r ranson wrote:This year we are trying something fun: A 12-day permie challenge where each participant challenges themselves to do something out of the norm during the 12 Days of Christmas. It can be something as simple as giving the house a good spring clean (with homemade eco-friendly cleaning products), writing that e-book you always wanted to write, spend 12 days without spending a dime, or something even more exciting like finally building that youtube channel you've been itching to make. It doesn't matter what it is, so long as it's challenging to you. ...
We each work together on our individual challenges, posting updates to this thread, encouraging, commiserating, and cheering each other on.
What would be a treat and a challenge for you?
Skandi Rogers wrote:It sounds a nice idea but not sure what to do, won't be able to do much if anything outside, ground will be frozen or it will rain that's the two possibilities in December. hmms
l'll speed-up my to-do list then:
1. Properly clean some castiron skillets I recently bought. First time owning some that aren't brand new.
2. Once that's done, bake bread in them.
3. Make an informative topic for permies.com
4. Start my first indoor mushroom grow with rye grain as a medium, I've only used brown rice previously which is easier but more tedious.
5. Another mushroomy one - Trying to make liquid culture from honey water. I've always been worried about contamination ruining the entire culture, but we'll see how it goes.
Joseph Lofthouse wrote:I typically fast between Christmas and New Year. It's a great way to get some autophagy going. First time I did a long fast, my blood pressure plummeted from unhealthy to normal. Since then, I've made it a yearly tradition.
r ranson wrote:My challenge 2017 will be two things.
1. Sort through the seeds we have and make a feasible plan for the garden with wider spaced rows. Make it a plan we can stick to.
2. Weave 4 towels from handspun cotton yarn weft. Much of the yarn is yet to be spun, so spinning it will be part of the challenge. About half the fibre is grown organically in my greenhouse, and the other half is from various commercial sources. I think it's going to be great.
Here's a picture of a sample.
Kathleen Sanderson wrote:
Do you grow cotton? One thing I want to try in Kentucky is growing our own cotton -- I've been looking at the small-scale equipment needed to process the fiber (I've worked some with wool, but never with cotton fiber before).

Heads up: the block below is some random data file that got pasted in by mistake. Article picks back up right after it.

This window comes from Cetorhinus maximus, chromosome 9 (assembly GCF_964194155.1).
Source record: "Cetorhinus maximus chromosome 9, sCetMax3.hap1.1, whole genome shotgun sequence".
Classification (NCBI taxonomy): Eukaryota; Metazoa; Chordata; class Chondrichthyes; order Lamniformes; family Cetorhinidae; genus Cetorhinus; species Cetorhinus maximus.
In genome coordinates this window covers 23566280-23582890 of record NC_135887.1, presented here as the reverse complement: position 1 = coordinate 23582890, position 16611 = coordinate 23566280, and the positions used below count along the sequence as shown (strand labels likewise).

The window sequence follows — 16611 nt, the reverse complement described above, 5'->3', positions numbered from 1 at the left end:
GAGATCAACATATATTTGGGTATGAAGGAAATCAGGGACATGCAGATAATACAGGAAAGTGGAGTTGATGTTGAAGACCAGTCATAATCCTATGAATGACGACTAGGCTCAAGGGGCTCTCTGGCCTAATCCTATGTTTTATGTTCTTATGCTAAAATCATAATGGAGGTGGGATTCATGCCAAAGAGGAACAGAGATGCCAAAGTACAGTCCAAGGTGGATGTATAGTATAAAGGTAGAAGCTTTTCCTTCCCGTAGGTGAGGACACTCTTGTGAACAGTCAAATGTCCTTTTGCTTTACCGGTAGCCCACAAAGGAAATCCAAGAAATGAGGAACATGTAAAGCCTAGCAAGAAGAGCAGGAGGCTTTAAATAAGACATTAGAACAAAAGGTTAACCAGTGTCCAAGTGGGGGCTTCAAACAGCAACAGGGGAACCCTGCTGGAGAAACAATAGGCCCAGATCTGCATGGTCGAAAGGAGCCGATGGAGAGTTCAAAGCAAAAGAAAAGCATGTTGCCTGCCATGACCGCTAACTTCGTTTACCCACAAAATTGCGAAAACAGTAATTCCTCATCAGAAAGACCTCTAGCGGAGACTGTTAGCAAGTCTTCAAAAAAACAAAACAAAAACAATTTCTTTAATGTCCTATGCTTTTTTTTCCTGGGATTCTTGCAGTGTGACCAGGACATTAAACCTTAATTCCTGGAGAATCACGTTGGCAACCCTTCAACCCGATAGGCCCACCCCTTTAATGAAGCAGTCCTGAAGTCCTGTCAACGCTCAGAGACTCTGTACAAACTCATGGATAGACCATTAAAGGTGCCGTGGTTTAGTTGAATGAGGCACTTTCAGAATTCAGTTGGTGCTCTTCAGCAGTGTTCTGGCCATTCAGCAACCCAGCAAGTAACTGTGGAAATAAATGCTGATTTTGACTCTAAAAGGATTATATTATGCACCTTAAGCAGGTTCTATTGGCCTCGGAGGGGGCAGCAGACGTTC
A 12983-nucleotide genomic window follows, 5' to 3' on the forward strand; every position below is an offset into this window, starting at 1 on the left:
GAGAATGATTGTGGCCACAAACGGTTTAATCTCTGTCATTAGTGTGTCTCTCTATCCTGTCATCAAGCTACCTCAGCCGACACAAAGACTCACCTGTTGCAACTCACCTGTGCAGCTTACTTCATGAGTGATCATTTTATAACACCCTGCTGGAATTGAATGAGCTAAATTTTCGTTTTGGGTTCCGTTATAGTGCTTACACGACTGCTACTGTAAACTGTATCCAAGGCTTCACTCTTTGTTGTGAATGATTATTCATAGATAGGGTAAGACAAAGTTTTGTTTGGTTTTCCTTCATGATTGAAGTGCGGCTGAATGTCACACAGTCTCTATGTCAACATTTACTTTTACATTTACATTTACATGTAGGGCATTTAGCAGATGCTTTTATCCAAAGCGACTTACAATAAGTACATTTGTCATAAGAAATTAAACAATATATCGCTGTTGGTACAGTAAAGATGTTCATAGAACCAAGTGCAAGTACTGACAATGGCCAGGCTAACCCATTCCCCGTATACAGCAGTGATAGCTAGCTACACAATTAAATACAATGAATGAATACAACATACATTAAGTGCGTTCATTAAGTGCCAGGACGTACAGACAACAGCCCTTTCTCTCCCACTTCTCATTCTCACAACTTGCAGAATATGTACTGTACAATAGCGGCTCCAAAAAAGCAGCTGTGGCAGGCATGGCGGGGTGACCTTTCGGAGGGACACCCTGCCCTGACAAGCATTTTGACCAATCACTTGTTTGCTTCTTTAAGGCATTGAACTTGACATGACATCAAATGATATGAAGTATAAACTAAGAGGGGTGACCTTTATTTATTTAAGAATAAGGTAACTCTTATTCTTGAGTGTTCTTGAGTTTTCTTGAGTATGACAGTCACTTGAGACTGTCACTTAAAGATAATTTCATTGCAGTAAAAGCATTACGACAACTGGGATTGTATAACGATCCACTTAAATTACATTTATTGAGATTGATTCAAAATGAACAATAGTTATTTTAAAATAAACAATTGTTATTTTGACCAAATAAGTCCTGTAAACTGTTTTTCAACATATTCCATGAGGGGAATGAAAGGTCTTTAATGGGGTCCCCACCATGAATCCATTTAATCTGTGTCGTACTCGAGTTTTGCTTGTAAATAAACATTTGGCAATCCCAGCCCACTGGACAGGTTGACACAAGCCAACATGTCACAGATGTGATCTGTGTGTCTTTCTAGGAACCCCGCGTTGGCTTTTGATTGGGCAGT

Adick Songab wrote:This challenge is new to me...but I've got a perfect challenge to take on. I'm going to launch a new product using our Holland Beater from Mark Lander in New Zealand. The product will be a paper product from the pulp of milkweed pods. We have been using milkweed pod collection as a cash source for people in our community for the last three years. Last year we obtained the "Holland Beater" to utilize the raw materials (free for the gathering) in a product that originates with us. The product? A card (greeting card) that looks exactly like a folded piece of "lefse", a local iconic food tradition. No, I am not going to say, "Uffdah!"
Brian Gable wrote:What a great idea, I have made my first bowl of yogurt today, and my kim chi is well on the way, today I moved the hens which is hardly a new project, oh yes I have to take up a good neighbours offer of some well rotted manure, go fill the trailer by hand then bring it back to the new permie vegetable garden and food forest.
Try not to fall asleep in the recliner as often and keep the house under control. Have a great New Year in 2018, 2017 has been a hard year my wife and elder brother died in April followed by two close friends, and to top out the year one of my Dalmatians went to the vet on a one way journey yesterday.
Kathleen Sanderson wrote:IF we get our water back (going on three weeks without it -- may have to replace the well pump), my challenge will be to do a thorough house-cleaning, and pack up everything we won't need before we move near the end of March.
If we don't have the water back on by then (what a pain, though I'm thankful we are able to take showers and do laundry and fill water containers at my mom's house) I can still do some packing.
Adick Songab wrote:Not sure how this works...but.. to Judith, yes. We got a "Critter". It is a phenomenon. However, as a weaver myself I have oceans of cotton and denim scrap we thought we would be consuming only to find out that at 1 1/2 # s per batch cotton goes a loooooooong way. People are coming up with more material for us than is needed to replace what we've used. The "Critter" is supposed to be able to support up to 10 paper artists...and I can believe it. After the challenge, if I'm still postiing, papermaking might be a good thread to consider. Good luck on dressing that "naked" loom.